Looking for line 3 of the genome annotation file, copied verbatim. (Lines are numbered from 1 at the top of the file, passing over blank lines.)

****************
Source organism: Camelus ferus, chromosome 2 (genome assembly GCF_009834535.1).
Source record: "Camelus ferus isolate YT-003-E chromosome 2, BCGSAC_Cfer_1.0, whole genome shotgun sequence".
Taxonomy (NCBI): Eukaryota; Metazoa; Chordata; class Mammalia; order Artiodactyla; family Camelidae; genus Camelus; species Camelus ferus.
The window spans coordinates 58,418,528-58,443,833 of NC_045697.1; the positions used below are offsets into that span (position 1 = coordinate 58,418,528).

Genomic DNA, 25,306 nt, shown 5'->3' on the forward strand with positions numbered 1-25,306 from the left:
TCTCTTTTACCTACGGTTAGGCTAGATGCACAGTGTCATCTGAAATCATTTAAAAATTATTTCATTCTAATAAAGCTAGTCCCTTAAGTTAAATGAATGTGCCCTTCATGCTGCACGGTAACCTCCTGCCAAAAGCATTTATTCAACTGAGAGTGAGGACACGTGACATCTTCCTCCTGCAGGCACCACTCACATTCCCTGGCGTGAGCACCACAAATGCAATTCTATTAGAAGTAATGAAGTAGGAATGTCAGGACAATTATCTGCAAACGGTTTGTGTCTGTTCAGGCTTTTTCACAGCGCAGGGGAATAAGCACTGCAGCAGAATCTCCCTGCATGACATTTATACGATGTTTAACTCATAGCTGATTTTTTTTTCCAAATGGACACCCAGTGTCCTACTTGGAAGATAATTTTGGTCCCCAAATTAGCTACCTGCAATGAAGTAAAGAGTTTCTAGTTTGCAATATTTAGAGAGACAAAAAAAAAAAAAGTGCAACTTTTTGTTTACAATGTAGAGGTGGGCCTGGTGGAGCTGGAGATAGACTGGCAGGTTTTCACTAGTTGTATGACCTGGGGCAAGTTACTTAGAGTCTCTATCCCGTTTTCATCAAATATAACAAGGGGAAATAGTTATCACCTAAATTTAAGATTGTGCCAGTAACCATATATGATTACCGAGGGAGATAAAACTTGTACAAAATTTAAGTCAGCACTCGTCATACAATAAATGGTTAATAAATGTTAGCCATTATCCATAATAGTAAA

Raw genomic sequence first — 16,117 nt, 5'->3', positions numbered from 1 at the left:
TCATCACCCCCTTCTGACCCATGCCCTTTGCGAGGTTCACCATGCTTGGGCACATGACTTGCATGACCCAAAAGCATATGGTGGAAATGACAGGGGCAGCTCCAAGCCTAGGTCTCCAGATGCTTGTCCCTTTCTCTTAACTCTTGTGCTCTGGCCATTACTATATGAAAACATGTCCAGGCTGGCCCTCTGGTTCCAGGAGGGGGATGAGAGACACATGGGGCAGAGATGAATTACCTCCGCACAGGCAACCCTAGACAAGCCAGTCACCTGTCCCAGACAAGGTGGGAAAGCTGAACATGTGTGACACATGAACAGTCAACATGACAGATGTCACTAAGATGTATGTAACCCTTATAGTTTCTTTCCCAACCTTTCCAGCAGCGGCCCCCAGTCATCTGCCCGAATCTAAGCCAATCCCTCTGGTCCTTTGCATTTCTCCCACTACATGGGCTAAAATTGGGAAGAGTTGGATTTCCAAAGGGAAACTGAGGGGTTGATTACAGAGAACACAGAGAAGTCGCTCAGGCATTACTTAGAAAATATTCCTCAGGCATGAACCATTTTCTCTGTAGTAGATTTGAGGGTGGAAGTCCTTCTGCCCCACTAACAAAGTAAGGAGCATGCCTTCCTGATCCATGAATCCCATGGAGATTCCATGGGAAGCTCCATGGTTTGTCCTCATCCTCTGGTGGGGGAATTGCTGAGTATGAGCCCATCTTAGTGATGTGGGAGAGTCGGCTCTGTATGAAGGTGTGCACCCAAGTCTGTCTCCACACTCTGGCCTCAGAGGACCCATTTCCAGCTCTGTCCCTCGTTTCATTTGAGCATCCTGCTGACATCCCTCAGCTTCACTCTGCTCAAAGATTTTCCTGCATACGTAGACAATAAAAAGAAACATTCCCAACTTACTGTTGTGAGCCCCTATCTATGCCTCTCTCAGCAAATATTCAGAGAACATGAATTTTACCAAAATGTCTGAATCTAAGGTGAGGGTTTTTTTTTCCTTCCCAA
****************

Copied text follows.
Taxonomy (NCBI): Eukaryota; Metazoa; Chordata; class Mammalia; order Artiodactyla; family Camelidae; genus Camelus; species Camelus ferus.